6. Whenever a tribunal other than the High Court decides on certain questions it is open to the latter to consider under Article 227 the propriety and legality of the decision. The powers are wide and as usual for the same reason the High Court will primarily examine whether the tribunal has been keeping within the four corners of its statutory jurisdiction. If the tribunal was passing an order in exercise of its discretion the High Court will not interfere even though it might be inclined to take a somewhat different view; but where the tribunal has erred in jurisdiction or has taken a wrong view of the law then it is the duty of the High Court to interfere.
7. Often enough petitions are filed under Article 227 and also 226 and among the non-petitioners are ranged together tribunals as well as some department of Government or some authority which broadly comes under the definition of 'State'. In such cases it is conceivable that the High court's order can be under 227 in so far as it touches the judgment of the tribunal and under 226 in so far as it turns out to be a direction. All this is somewhat rudimentary; but has to be set out here because of the peculiar position taken by the petitioner. If a particular ground had been taken by the petitioner before the authority or the tribunal as the case may be, it will be possible for the High Court to see whether it has been legally dealt with; but when it has not been taken and the petitioner prosecutes his case on altogether different grounds and goes to the High Court with a completely new story, different considerations arise. In such a situation it will not be possible for the High Court to pass any order under either of the articles. Certainly we cannot say whether the tribunal has acted within limits of its jurisdiction unless it has been expressly invited to act in a particular manner as would raise the question of the limits of the jurisdiction.
Similarly, when a particular proposition is not at all before the authority it will be impossible for the High Court to hold that it should have dealt with the problem in that manner and therefore should not take this or that course of action which it has decided upon. This is of course pure commonsense and fairplay; it has further been laid down in some decisions also. For example, in Gandhinagar Motor Transport Society v. State of Bombay, AIR 1954 Bom. 202.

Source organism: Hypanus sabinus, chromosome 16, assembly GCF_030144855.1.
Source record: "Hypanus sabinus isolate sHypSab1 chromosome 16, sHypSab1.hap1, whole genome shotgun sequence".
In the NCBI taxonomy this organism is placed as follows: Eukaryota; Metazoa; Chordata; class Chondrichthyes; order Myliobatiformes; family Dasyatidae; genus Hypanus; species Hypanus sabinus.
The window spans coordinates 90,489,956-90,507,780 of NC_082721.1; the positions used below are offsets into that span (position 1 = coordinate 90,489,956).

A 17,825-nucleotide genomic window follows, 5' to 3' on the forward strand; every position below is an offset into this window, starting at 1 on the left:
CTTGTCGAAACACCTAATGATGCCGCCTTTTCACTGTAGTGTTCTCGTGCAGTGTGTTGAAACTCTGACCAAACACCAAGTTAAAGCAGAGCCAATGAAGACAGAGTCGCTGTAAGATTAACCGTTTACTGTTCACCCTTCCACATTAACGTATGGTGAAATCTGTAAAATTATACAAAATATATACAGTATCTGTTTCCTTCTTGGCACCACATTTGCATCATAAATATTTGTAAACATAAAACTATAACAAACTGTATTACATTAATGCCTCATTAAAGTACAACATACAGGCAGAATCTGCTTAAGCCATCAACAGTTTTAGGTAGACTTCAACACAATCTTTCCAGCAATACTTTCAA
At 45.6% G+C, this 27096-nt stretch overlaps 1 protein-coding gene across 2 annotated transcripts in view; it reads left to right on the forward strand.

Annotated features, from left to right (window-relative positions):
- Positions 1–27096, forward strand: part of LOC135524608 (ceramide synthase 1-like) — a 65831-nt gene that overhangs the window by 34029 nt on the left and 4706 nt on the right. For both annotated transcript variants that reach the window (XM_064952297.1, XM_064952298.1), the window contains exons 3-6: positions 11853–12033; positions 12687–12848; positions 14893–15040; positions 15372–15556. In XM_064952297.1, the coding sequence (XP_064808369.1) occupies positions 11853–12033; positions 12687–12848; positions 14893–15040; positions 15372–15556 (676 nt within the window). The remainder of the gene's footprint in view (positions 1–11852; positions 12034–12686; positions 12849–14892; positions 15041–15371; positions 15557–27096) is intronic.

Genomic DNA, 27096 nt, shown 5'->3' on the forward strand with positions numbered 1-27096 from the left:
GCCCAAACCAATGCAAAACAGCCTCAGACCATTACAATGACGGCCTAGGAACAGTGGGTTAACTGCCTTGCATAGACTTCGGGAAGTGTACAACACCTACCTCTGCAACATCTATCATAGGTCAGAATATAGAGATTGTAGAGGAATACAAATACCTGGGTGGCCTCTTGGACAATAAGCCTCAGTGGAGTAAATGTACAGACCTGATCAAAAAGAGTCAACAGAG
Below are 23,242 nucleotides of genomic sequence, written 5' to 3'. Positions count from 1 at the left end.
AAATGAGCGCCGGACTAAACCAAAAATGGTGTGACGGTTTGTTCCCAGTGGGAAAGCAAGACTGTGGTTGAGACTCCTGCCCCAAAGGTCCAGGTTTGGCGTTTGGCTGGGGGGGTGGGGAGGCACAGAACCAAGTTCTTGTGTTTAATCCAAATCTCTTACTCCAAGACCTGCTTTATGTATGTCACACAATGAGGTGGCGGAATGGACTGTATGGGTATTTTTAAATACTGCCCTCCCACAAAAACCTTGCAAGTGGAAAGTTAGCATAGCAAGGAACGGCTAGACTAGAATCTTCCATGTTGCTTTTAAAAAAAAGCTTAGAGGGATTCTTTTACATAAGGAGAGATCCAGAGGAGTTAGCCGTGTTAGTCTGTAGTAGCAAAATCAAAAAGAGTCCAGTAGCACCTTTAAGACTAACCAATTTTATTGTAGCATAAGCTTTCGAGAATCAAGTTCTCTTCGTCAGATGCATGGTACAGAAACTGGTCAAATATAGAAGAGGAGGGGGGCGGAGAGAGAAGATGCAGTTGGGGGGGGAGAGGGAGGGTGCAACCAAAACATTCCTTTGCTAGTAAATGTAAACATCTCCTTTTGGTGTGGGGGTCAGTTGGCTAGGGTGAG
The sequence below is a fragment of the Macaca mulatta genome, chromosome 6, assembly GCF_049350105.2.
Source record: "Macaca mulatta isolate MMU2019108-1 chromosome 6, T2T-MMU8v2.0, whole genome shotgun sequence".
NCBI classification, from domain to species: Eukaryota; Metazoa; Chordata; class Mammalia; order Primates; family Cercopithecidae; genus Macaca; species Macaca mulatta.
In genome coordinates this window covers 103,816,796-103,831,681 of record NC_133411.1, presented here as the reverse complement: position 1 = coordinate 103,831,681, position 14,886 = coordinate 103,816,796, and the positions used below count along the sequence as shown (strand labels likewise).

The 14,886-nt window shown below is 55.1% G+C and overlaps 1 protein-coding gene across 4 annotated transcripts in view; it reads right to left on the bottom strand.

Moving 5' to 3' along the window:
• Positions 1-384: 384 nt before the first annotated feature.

'Before a question of jurisdiction of a tribunal is raised on a petition under Arts. 226 and 227, objection to jurisdiction must be taken before the tribunal whose order is being challenged.'
this principle has been explained with reference to an English decision. The Madhya Pradesh High Court has followed this in the decision reported in Ambaram v. Gumansinsh, AIR 1957 Madh Pra 58.
'When the petitioner failed to raise any objection to the jurisdiction of the Nyaya Panchayat to try the complaint preferred by him under M. B. Panchayat Vidhan and of the Sessions Judge to hear and decide the revision petition filed by the accused persons, the petitioner cannot be allowed to raise a question of jurisdiction on a petition under Arts. 226 and 227.'
Case law having been discussed at length in this ruling it is unnecessary for us to do it over again.
8. This does not mean that a litigant who, after losing his case before the tribunal or faced with an adverse order by an authority, has what we may call new ideas, is helpless in exploiting them. Quite often, say in 9 out of 10 cases such brain-waves are of little account. But it is conceivable that there is tenth case in which the new idea is substantial.
In such a situation it is open to the defeated litigant to approach the same tribunal or authority in review and invite it, subject to satisfying it on certain requirements, to reconsider the problem in the light of the new ideas In what circumstances a court or tribunal will review its own judgment or order is all clearly laid down in the law But simply because the same tribunal may not be competent or willing to review its earlier decision the party cannot go to the High Court under Article 227. He should at least try if the tribunal is prepared to re-examine the matter in the light of his new notions. This of course has not been done in the instant case
9. In the instant case the petitioner accepted the Board's first ruling as to the deficiency in the Court-fee and the necessity for the same. He also filed a new appeal with the proper court-fee, having delayed he tried to show cause by an affidavit When that did not succeed and the Board threw out his appeal he has come to this court with an elaborate theory of which there was not even a hint before the Board This cannot be allowed Question No. 2.